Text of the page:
Circ: Nearly half of HF patients do not experience a high quality of life

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It is no surprise that patients diagnosed with heart failure (HF) wish to see a heightened quality of life after hospital discharge; however, a study published in the July issue of Circulation: Cardiovascular Quality and Outcomes, showed that nearly half of the patients discharged from hospitalization for acute decompensated HF did not survive to experience a favorable quality of life during 24-week follow-up.

“In the care of patients with heart failure (HF), estimating and communicating prognosis is endorsed by clinical guidelines and is considered to be an important component of high-quality healthcare,” Larry A. Allen, MD, of the University of Colorado Denver in Aurora, Colo., and colleagues wrote. “Without explicit education regarding future expectations regarding quantity and quality of life (QoL), patients and families are inadequately equipped to make important decisions about the optimal direction of their treatment.”

To better identify patients with HF who are at a high risk for an unfavorable QoL, Allen and colleagues developed a prognostic tool to estimate a patient’s risk of future unfavorable QoL or death. They identified factors commonly linked to six-month mortality or unfavorable QoL that were defined by the Kansas City Cardiomyopathy Questionnaire (KCCQ) scores less than 45 at one and 24 weeks after hospital discharge among 1,458 patients within the EVEREST (Efficacy of Vasopressin Antagonism in HF Outcomes Study with Tolvaptan) study.

The primary endpoint of the study was a QoL of less than 45 or all-cause mortality.

The patients included in the study had a mean age of 66.5 years; 75 percent were men, 85 percent were white and all had a left ventricular ejection fraction that was 27.2 percent. The average duration of HF diagnosis prior to the study was 5.9 years; 82 percent had a previous HF hospitalization.

The researchers reported KCCQ scores among survivors to be 31.6 at study enrollment, 52.9 one week after discharge and 58.3 at 24 weeks. The results showed gains in health status, however, the gains were made early with only small increments of improvement between week one and week 24. During the study, 478 patients died and 192 patients had unfavorable QoL throughout follow-up. Nearly half of patients from the EVEREST cohort did not sustain a favorable QoL throughout 24 weeks of discharge.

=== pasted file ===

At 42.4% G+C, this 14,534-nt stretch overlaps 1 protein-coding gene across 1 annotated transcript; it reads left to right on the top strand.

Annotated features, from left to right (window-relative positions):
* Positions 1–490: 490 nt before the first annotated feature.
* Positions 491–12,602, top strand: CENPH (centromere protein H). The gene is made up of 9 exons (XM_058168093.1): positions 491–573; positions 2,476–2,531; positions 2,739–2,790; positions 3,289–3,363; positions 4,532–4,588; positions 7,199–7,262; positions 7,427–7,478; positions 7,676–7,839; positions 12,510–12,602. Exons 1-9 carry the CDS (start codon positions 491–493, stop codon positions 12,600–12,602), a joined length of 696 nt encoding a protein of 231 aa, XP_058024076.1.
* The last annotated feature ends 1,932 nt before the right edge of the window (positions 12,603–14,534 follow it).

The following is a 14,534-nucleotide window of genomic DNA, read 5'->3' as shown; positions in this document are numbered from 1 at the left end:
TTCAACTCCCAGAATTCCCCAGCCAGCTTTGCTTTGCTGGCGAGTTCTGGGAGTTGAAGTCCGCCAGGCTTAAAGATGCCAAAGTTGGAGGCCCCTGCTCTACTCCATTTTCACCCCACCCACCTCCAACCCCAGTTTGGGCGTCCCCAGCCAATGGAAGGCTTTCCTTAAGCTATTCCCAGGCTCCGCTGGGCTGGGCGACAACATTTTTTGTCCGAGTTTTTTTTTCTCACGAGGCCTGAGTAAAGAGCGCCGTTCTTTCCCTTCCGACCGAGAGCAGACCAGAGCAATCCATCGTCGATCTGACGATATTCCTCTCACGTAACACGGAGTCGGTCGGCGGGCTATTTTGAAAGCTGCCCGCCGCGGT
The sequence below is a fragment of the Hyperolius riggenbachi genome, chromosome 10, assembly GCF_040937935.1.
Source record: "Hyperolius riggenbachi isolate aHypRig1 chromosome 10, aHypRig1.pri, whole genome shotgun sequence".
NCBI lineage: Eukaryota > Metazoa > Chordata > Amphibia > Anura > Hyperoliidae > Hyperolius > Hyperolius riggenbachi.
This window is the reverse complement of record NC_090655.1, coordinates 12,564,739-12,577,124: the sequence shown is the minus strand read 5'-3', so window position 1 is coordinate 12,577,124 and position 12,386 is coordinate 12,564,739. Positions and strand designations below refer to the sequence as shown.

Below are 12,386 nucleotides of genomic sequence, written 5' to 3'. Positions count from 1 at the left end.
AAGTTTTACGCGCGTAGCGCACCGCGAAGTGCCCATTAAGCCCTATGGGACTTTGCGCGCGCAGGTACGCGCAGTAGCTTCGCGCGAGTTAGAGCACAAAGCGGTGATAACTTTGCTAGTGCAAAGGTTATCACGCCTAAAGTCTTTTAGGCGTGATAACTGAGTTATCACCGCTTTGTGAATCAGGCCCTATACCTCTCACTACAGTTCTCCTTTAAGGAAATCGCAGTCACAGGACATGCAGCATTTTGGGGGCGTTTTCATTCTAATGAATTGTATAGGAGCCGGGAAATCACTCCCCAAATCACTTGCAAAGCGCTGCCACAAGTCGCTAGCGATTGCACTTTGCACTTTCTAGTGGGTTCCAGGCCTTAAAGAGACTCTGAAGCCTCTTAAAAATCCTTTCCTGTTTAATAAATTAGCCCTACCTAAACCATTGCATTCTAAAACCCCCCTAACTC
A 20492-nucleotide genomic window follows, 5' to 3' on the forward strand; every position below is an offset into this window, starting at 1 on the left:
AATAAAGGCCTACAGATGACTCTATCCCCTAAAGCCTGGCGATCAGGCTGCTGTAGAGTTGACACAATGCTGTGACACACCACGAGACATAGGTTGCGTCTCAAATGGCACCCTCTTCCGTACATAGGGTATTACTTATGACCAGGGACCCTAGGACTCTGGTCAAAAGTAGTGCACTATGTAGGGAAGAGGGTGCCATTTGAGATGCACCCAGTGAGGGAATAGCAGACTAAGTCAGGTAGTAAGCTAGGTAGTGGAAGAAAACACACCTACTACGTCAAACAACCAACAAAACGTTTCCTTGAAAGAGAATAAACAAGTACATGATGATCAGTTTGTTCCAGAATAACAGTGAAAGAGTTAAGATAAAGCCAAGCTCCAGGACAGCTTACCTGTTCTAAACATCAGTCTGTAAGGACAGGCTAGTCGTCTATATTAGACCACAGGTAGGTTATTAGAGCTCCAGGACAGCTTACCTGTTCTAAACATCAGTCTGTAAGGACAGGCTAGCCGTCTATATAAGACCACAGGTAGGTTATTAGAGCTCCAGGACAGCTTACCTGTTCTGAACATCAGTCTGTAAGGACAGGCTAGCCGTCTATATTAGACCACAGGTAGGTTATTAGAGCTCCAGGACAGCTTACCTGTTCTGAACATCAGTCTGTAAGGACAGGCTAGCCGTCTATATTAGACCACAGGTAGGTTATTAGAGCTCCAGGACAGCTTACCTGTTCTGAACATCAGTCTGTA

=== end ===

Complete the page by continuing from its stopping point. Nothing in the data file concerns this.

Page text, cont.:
Allen et al also adjusted for 23 covariates during the trial that were independent predictors of the combined endpoint. The 23 factors included high blood pressure, hyponatremia, increased heart rate, and absence of beta-blocker therapy at discharge, among others.

“These findings fundamentally extend the large body of existing literature regarding prognostication in HF by explicitly including patient-centered measures of QoL over time as part of the predicted clinical outcome,” Allen and colleagues wrote. “Given the growing importance of using objective evidence to engage patients in guiding their subsequent care so that decisions can be based on patients’ individual goals and values, we believe that these findings, once validated, may be used at the time of hospital discharge to improve the quality of HF care.”

The authors noted that nearly half of the patients with symptomatic HF healthcare would be influenced by expectations and preferences for quality of future survival. “Fundamentally, these data show that to provide expectations for future quality of life, risk models should include a baseline measure of health status,” the authors wrote.

While the risk score can help improve outcomes for HF patients, future studies will be necessary to determine whether the risk score will be an effective tool in clinical practice.